We should be under no illusions. National's broadcasting policy is to remove TVNZ's charter obligations but to retain TVNZ in public ownership. This makes no sense.
If a public asset is not to be used for public purposes, if TVNZ is to become just a commercial broadcaster, then there is no point in the asset remaining in public ownership. National may continue to deny that there is any plan to sell TVNZ, but this is simply disingenuous.
But National is right to draw attention to the failings of the charter arrangements. Labour introduced the TVNZ charter in 2003 to clarify TVNZ's mission as a public broadcaster and to specify certain types of programmes it wished to see on TVNZ.
The Government provided $15 million annually of public funding to TVNZ for programmes that it would not have funded in a wholly commercial environment.
Regrettably, TVNZ has blown a golden opportunity to use this money for a range of prestige programmes that would not otherwise have screened and that could have been defended as laudable examples of the charter at work.
It is true that there are some such examples from several years ago - blue-chip documentaries such as portraits of David Lange or Michael King in the Festival New Zealand series, programmes exploring our history such as Revealing Gallipoli or the series Frontier of Dreams. Or arts programmes like Artsville and Front Seat and discussion programmes such as Eye to Eye or Agenda.
But there are too few such examples in the four years under the charter. Instead, there are extraordinary decisions to fund such popular programmes as Sensing Murder, Mucking In or Country Calendar.
Could TVNZ really argue that such programmes would not be made without charter funding? Many of them were already in the schedule. To say nothing of the decision to fund the Sunday programme to the tune of $2.7 million, a decision that smacked of a bail-out of a cash-strapped news and current affairs department.
Finally there was the decision to spend $5 million - about a third of the annual charter funding - on the production costs of the Beijing Olympics. Surely it should have been obvious that not only could this not be justified, it would be a red rag to the political bull now in charge, Broadcasting Minister Trevor Mallard, already fuming over the Sunday decision.
Mallard has reacted by proposing to give the charter funding to NZ On Air to administer - it will still be money destined for TVNZ, but TVNZ will no longer be able to make arbitrary decisions about what to spend it on. It will have to submit applications to NZ On Air and argue each case. It has only itself to blame for this considerable loss of autonomy.
Doing away with the charter, National is on a different path. It would also remove the charter funding from TVNZ, but give it to NZ On Air, effectively increasing the contestable fund from $70 million to $85 million annually.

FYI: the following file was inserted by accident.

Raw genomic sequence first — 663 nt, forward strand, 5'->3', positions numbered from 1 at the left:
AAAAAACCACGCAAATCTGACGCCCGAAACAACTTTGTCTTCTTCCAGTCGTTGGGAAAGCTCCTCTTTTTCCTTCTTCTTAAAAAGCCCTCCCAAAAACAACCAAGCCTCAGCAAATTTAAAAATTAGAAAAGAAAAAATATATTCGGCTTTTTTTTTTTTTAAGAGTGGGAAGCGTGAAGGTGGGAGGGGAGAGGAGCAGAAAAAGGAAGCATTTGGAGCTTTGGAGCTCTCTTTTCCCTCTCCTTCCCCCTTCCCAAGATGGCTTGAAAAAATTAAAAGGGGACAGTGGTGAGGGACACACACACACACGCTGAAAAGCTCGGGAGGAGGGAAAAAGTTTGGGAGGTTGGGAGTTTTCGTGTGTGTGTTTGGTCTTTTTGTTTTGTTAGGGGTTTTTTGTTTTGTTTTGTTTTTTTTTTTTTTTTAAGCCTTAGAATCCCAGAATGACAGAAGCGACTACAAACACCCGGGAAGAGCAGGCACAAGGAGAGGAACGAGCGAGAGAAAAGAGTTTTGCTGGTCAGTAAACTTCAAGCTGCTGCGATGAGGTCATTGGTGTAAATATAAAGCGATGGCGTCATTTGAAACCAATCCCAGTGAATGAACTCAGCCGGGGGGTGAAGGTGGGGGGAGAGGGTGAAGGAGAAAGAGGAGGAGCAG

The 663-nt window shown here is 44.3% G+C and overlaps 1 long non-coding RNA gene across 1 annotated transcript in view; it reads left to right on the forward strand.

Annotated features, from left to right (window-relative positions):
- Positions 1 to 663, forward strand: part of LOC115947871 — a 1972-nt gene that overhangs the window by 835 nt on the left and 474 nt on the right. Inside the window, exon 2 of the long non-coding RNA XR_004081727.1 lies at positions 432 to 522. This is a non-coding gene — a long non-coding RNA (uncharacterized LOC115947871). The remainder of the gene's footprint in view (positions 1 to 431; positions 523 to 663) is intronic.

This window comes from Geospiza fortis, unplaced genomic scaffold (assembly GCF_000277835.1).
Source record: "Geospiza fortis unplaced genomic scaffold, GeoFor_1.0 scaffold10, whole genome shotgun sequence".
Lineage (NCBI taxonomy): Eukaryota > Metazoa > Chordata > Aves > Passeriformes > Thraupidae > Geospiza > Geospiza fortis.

The problem with this approach is that we have been here before. It takes us back to the late nineties when, under a National Government, TVNZ was being prepared for sale and therefore driven essentially by commercial imperatives.
With no charter in place and no requirements on what programmes should be screened, TVNZ was able to reject programme ideas it did not see as commercially beneficial. At one time in this period it declared it wanted no more documentaries. It could equally have said no more New Zealand drama, or comedy or Maori programmes or children's programmes - all categories of programming that do not maximise commercial potential.
NZ On Air operates a very efficient system for the distribution of public funding, but the major weakness in the system is that it cannot compel broadcasters to take programmes it may see as desirable, let alone dictate when a programme should be screened. The broadcasters are the gatekeepers with the final say.
Labour introduced the charter precisely to deal with this problem, to require TVNZ to meet programming requirements and thus to work more effectively with NZ On Air to deliver on the objectives of public broadcasting - specifically the screening of the less commercial areas of programming. For public broadcasting to work in New Zealand in any meaningful sense, we need both NZ On Air and a charter for the public broadcaster - both elements are vital.
So the most significant aspect of National's policy is not the handing of the charter money to NZ On Air, it is the abandoning of the charter. Without the charter, the problems of the nineties will simply be revisited.
The charter has not been working as well as it should have, but the answer is to address the problem not to abandon the concept altogether.
The only logical conclusion of National's policy is that TVNZ will be sold off to the highest bidder, the likes of a Rupert Murdoch (the largest shareholder in Sky) or Tony O'Reilly (who has interests in the Herald and The Radio Network).
Then we would see what behaving commercially really means - fewer New Zealand programmes, fewer minority programmes and less news and current affairs for a start. More cheap imported reality shows.
We would have notched up another broadcasting first - as the only country in the Western world to sell its major television public broadcaster.
* Paul Norris is the head of the Broadcasting School at Christchurch Polytechnic. He is engaged on a research report for NZ On Air on public broadcasting and the digital future.By Paul Norris